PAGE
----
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Who pays the fine when a child breaks the law?

Stories about children getting into trouble with the law are nothing new. From vandalism to petty theft and anti-social behaviour, public outcry often demands that something be done. 

The law is only too happy to oblige – but often it’s the parents who pay the child’s debt to society. If an offender is under 18 when a fine or other financial penalty is levied, mom and dad usually get the bill.

When handing down sentences for a crime, youth courts have many options. Depending on the child’s age amongst other factors, fines, orders and penalties can be given under four categories:

  • First Tier Penalties
  • Community Penalties
  • Custodial Sentences
  • Ancillary Orders

First Tier penalties can include fines. The maximum fine for an offender  under 14 years of age is £250 in Youth Court sentencing. If the child is between the ages of 13 and 18, the maximum fine is £1,000.

The size of the fine depends in part on the seriousness of the offence and how much the youth can pay. If the child is under 16, the youth court is compelled to order that parents or guardians pay the fine.

Youth court fines can be levied at these levels based on the age of the child:

  • 10-13 years: A maximum fine of £250
  • 14 years: A maximum fine of £1000
  • 15 years: A maximum fine of £1000
  • 16-17 years: years: A maximum fine of £1000

Ancillary Orders can include an order to pay compensation in any case where there has been loss, injury, or damage as a result of the offence. 

The youth court can order the child to pay all or part of the prosecution’s costs (within reason). In the case of under 16s, parents or guardians will usually be ordered to pay.

If the child does not have much money, then a compensation order may be given preference over a fine or costs. The rules establishing responsibility for payment are the same as the rules outlined for fines or costs levied against under 16s’. Parents or guardians are expected to pay.

What happens when a parent is expected to pay?

The truth is that, fairly or unfairly, the cost of a child’s criminal behaviour can be considerable for parents. The youth courts do not carry out a means assessment of the parents to understand their financial situation or query their ability to pay a fine, costs, or other order.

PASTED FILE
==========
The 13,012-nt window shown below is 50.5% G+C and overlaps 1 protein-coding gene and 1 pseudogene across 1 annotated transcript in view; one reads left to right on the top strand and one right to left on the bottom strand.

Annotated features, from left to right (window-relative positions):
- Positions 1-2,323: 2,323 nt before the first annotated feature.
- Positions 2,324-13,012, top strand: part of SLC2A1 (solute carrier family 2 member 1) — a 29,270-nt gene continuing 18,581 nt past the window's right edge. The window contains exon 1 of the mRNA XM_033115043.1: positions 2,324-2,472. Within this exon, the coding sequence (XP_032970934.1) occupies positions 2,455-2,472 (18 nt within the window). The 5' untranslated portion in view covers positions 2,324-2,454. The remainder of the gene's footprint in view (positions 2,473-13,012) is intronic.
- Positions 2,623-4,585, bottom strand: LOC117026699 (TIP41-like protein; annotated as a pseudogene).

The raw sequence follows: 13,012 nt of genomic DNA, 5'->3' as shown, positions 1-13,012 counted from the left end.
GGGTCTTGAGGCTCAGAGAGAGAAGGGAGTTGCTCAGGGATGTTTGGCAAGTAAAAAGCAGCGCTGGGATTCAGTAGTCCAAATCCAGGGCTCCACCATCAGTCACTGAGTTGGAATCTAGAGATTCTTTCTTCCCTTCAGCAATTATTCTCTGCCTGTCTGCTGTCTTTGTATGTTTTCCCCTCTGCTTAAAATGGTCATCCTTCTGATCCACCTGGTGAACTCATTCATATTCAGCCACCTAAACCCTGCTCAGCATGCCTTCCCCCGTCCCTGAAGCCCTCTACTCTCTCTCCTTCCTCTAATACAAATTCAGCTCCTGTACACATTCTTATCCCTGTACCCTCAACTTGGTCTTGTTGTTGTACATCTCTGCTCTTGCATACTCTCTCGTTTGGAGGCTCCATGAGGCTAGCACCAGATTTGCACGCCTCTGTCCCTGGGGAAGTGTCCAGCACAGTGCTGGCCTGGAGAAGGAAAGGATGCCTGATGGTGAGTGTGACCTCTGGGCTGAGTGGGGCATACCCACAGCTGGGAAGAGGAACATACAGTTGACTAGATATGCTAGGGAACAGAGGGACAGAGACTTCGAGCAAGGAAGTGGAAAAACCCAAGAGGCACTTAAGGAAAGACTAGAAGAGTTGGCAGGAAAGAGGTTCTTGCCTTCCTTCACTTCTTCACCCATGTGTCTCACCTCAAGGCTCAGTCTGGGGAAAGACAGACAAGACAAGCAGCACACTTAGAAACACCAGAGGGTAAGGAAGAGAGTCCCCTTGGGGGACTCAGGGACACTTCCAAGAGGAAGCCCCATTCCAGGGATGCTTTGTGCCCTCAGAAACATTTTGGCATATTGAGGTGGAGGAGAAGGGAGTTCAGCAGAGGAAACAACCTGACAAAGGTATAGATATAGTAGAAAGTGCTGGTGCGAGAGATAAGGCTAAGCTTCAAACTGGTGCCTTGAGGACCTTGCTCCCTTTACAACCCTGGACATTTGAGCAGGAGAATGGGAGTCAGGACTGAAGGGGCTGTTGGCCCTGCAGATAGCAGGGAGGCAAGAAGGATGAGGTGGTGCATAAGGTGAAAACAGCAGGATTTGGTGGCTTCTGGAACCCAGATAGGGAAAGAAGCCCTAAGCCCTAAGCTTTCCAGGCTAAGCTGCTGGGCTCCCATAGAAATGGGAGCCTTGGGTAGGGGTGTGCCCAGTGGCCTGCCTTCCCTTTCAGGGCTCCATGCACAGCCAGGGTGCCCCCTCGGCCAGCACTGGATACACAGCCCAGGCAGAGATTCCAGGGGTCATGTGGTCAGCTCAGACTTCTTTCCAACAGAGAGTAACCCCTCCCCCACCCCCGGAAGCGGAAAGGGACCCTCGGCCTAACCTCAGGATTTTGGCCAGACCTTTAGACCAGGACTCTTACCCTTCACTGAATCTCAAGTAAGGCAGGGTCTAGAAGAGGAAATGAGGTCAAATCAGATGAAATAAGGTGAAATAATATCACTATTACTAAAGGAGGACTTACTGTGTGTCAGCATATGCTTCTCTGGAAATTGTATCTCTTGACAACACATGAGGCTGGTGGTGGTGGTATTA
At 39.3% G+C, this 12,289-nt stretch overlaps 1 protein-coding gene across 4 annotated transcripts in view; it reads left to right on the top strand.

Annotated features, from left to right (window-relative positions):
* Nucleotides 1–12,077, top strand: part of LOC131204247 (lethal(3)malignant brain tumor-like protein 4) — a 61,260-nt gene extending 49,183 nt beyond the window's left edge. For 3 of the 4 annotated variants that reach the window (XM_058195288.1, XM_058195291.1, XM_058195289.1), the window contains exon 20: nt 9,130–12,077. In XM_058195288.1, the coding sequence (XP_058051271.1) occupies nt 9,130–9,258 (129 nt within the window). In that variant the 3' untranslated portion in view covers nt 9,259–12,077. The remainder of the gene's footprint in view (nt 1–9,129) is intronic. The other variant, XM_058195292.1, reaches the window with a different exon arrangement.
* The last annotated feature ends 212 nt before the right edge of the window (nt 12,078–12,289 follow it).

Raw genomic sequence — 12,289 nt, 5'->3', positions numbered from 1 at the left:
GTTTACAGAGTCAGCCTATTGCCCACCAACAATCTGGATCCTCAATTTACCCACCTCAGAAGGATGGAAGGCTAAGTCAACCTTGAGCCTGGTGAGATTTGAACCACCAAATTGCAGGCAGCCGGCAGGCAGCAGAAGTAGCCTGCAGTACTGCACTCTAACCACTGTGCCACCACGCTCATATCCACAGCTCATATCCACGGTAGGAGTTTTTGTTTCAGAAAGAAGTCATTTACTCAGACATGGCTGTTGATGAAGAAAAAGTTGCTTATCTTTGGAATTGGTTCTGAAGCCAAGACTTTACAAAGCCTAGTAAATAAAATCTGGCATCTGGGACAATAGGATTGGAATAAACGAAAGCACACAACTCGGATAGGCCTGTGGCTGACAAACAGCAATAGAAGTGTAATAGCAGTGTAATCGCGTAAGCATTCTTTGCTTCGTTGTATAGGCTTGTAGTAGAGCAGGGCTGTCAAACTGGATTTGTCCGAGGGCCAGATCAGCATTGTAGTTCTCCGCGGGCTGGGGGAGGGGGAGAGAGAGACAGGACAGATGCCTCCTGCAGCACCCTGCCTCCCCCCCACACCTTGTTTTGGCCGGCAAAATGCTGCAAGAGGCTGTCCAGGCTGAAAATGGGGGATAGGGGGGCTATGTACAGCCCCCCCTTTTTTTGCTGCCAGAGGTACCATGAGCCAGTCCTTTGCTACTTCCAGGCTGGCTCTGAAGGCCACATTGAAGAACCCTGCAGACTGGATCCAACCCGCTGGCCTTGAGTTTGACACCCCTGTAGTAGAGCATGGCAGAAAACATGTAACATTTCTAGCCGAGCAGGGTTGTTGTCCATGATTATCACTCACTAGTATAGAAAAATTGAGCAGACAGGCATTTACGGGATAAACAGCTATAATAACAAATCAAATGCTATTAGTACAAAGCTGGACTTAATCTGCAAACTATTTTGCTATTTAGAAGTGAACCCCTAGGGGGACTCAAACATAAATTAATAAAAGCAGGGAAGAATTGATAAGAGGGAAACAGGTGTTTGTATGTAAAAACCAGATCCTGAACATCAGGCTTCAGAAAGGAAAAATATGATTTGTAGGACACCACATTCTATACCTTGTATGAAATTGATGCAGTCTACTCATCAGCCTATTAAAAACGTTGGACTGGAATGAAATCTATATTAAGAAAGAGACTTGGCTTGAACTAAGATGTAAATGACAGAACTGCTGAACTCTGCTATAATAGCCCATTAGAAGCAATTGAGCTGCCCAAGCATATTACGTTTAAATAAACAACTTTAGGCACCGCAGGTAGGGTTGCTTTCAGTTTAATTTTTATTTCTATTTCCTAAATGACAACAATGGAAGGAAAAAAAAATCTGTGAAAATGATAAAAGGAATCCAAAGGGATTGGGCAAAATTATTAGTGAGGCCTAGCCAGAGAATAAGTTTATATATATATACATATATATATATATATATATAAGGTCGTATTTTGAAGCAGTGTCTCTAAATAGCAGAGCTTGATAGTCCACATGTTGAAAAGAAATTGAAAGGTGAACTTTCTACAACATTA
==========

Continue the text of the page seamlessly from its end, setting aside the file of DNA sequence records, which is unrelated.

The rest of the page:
Even if the child becomes an adult and starts working, because the crime was committed while they were under 18, it’s still the parent who has to pay.

What if I can’t pay the fine?

If you receive a court fine because of a crime committed by your child, there is only so much you can do yourself to fight it. 

You might make a case for a reduction if you can provide evidence of low income and minimal assets. But if you find yourself with a summons for non-payment, unpaid court fines, or believe the fine to be unlawful, we may be able to help.

As a highly successful firm of criminal defence solicitors, we are experts at resolving such situations. Our advice is free and impartial, and if you wish, one of our fully-qualified solicitors may be able to represent you in court.

If you have a low income or are on benefits, after a successful application for legal aid, we may also be able to represent you free of charge.

For more information, contact us today on 0800 612 7128 (24hr) or visit https://www.cantpaymyfine.co.uk.

Understanding the Single Justice Procedure

Occasionally the drive to make things more efficient creates unintended consequences. For many defendants, the arrival of the Single Justice Procedure (SJP) for minor offences has brought needless stress and hardship.

The system, which was rolled out to all courts in England and Wales in 2015, was introduced by the Ministry of Justice (MoJ) to speed up processing of less serious offences such as rail fare avoidance, failure to pay the TV licence, and minor driving infractions: some 750,000 of which are dealt with by magistrates every year and normally result in a guilty plea.

Under the process, anyone accused of a range of non-custodial infringements (offences that won’t result in jail time) can enter a guilty plea by post or online form and have their case dealt with in a closed court.

In some cases you can see the logic behind it. Minor offences take up court time and the majority can be dealt with quickly by administrative means.

But the SJP has generated controversy. Magistrates have accused the Government of choosing efficiency over open justice by establishing a system which moves hundreds of thousands of offences behind closed doors.

And while it arguably streamlines court processes at the administrative level, there are concerns about the procedure’s fairness. Football stars may welcome it as a means of quietly pleading away non-serious driving offences, but the SJP can also be a blunt instrument that causes pain and consternation for normal people.

One of the main issues is the blanket assumption under SJP that anyone accused of an offence has a weekly income of at least £440 (based on the current national median income for pre-tax earnings). Unless the court receives evidence to the contrary, that income level is used to assess the ability to pay fines.

With court notices normally sent by post, if someone accused of an offence has moved address, they won’t be aware they are being prosecuted. The forms they need to complete to enter a plea aren’t sent in, and as a result, they are found guilty in absentia and sentenced based on a presumed weekly income that may be higher than what they actually earn.

The reality of SJP is that many of the people falling foul of it are either on benefits, low income or no income – yet the courts persist in presuming that anyone accused of an offence can afford an expensive fine.